Counselors often use the basic principles of the CENAPS Model of Relapse Prevention Therapy. Each of these principles forms the basis of specific relapse prevention therapy procedures:

Step 1: Stabilization

In order for the relapse-prone patient to stabilize socially, physically, and psychologically, an initial treatment plan is established. This process includes detoxification, solving the crises that are a menace to sobriety, learning skills to manage post-acute withdrawal, but also establishing proper diet, exercise, stress management, and self-help groups.

Step 2: Self-Assessment

This step involves identifying patterns that caused past relapses. The detailed reconstruction of life history, alcohol and drug history, and recovery and relapse history, can lead to identifying critical issues that trigger the patient’s relapse. The life history includes examining the patient’s childhood, high school years, college, intimate relationships, and friendships. Furthermore, the alcohol and drug history explores how often was the patient using, what did he/she want to accomplish, and what were the consequences of using. Finally, the recovery and relapse history examines each period of abstinence and chemical use in order to find out what exactly happened during each period.

Step 3: Relapse Education

During this step, patients learn about the relapse process and how to manage it. This is usually done with the help of relapse education sessions and reading assignments. Additionally, patients learn about complication factors in relapse, warning signs identification, relapse warning signs management strategies, and effective recovery planning.

Step 4: Warning Sign Identification

This step educates patients on how to recognize the problems that led from a stable recovery to relapsing. Patients use this knowledge to prevent any future relapses. They make a list of initial warning signs, analyze the warning signs, and make a final warning sign list. Moreover, there are two different types of warning signs: those related to a core psychological issue, and those related to a core addictive issue.

Step 5: Warning Sign Management

During this stage, patients learn how to manage and cope with their warning signs of relapse. Warning sign management is oriented towards three different levels, including:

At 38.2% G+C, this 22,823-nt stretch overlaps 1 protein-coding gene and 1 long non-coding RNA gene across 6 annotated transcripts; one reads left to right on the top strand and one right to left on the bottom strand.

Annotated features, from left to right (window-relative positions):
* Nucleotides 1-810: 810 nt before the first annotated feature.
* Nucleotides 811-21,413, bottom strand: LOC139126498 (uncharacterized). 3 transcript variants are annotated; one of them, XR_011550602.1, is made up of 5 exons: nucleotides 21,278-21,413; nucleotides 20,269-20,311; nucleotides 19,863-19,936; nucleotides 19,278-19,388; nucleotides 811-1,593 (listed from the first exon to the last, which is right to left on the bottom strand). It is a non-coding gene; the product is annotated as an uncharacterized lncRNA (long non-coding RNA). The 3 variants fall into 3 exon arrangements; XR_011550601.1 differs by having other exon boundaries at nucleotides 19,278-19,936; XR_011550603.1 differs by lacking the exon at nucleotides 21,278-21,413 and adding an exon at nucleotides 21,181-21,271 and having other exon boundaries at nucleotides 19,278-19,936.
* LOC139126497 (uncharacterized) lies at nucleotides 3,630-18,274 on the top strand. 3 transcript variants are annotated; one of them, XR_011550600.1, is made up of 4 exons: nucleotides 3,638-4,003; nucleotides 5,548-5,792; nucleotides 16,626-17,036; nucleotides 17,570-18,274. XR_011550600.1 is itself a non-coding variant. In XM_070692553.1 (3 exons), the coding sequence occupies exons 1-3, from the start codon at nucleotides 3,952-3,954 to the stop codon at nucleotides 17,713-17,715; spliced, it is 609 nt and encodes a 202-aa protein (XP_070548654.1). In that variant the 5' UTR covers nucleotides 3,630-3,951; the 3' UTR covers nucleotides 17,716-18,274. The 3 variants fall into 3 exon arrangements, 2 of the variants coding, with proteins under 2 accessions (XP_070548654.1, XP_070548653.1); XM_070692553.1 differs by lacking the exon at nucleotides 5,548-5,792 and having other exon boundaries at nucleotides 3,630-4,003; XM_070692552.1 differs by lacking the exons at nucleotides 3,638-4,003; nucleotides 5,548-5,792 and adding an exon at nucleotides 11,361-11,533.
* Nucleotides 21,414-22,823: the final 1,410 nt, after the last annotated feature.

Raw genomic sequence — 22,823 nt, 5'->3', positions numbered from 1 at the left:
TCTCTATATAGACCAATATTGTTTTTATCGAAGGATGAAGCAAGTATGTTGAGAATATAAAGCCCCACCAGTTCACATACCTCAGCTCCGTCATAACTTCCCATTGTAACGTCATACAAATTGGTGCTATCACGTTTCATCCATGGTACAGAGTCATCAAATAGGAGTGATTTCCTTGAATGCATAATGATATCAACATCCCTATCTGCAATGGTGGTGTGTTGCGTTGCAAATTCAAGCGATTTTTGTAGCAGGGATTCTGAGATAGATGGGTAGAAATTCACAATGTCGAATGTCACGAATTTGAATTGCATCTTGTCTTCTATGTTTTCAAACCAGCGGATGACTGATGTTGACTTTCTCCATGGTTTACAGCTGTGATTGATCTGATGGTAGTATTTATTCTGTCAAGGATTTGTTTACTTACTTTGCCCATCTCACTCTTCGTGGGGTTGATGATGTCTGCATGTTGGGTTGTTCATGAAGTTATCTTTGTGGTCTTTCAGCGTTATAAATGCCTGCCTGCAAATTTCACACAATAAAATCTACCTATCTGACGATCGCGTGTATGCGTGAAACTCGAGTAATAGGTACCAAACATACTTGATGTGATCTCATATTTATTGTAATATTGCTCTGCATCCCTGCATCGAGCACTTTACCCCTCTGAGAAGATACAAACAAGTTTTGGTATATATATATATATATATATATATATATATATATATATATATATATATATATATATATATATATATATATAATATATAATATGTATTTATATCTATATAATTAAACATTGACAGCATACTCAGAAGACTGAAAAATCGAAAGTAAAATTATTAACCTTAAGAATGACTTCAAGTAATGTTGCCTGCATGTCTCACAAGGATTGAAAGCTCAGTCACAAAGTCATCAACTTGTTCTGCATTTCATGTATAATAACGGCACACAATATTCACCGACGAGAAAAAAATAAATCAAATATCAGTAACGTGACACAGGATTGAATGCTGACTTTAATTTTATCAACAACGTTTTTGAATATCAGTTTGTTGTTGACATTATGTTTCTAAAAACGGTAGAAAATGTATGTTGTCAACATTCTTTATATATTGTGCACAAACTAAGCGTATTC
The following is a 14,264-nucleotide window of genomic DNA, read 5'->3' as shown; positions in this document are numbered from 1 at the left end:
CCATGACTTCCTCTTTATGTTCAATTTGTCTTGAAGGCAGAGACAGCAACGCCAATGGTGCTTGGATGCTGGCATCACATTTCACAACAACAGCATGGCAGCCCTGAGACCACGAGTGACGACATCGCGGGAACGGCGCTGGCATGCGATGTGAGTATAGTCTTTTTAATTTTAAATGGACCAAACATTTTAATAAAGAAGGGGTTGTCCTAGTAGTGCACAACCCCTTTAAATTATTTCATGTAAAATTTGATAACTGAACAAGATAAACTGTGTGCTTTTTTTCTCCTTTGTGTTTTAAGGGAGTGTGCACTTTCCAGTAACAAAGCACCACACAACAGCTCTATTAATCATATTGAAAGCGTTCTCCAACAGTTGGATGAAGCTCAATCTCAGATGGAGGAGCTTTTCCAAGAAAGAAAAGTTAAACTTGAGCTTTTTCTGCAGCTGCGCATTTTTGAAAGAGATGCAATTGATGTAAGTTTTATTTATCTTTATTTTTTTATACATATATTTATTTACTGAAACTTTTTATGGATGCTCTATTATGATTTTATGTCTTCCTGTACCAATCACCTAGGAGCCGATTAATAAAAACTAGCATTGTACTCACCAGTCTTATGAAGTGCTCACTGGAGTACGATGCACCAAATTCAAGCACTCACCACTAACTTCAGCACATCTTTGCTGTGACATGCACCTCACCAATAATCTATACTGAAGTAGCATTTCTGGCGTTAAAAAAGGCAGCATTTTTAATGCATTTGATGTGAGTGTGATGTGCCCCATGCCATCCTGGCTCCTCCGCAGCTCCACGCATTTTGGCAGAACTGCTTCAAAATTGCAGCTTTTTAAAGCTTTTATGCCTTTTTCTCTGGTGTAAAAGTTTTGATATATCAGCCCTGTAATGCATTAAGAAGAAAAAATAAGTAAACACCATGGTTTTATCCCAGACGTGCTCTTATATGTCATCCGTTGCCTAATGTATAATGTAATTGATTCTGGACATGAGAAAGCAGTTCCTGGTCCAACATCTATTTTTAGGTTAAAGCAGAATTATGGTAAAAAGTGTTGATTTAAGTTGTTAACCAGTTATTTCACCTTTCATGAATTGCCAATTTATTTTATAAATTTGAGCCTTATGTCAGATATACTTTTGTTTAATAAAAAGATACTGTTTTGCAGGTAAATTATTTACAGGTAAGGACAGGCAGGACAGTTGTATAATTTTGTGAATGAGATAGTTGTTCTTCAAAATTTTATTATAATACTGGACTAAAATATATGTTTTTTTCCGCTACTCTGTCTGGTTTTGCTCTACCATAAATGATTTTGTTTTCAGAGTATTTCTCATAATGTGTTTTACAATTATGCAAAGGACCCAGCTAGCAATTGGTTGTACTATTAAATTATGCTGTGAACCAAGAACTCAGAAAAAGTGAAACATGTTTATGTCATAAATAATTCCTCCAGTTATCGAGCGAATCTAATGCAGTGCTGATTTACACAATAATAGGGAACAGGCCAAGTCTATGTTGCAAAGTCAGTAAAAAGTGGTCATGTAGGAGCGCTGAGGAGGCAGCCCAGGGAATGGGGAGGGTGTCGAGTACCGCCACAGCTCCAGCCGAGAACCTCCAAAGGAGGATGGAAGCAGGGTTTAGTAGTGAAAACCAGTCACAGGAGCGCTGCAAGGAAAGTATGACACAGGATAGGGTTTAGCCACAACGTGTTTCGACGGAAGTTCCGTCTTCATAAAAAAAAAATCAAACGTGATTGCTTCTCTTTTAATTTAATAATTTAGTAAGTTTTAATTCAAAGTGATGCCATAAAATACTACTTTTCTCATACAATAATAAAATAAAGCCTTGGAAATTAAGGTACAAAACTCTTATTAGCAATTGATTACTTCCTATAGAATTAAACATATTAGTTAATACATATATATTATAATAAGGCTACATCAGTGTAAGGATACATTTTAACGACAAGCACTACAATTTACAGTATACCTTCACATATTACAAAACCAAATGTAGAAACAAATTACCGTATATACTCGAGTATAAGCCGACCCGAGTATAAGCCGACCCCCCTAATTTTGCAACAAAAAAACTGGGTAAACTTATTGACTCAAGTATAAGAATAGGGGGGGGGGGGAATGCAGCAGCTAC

• situational-behavioral level (patients here learn how to avoid situations that trigger warning signs);
  • cognitive-effective level (teaches patients how to challenge their irrational thoughts);
  • core issue level (patients learn how to identify the core addictive and psychological issues that create the warning signs);

Step 6: Recovery Planning

This step involves the development of a schedule of recovery activities that will aid patients recognize and cope with warning signs.

Step 7: Inventory Training

Furthermore, inventory training teaches patients how to complete daily inventories. There are two types of inventories, daily and evening. A daily recovery plan sheet is used to plan the day, and an evening inventory sheet is used to review progress and problems that occurred during that day.

Step 8: Involvement of Others

Since patients can’t recover on their own, they need people are willing to help them and guide them through the process. Patients get help from family members, 12-step program sponsors, counselors, and peers. This support is essential in drug relapse prevention and can help patients in many ways including: creating a stress-free environment, providing happiness and overall well-being, and offering a healthy outlet to talk about their feelings openly.

Step 9: Relapse Prevention Plan Updating

Finally, the patient’s relapse prevention plan needs updating on a monthly basis for the first 3 months. Then, quarterly for the remainder of the first year, and twice a year for the next 2 years. When the patients manage to maintain at least 3 years of uninterrupted sobriety, the relapse prevention plan should be updated on a yearly basis.

For more information please call our Addiction Treatment Helpline at (844) 439-4765. This is a Free and completely confidential call. We are available 24/7. In many cases, your health insurance company will cover 100% of the treatment cost. So please call now.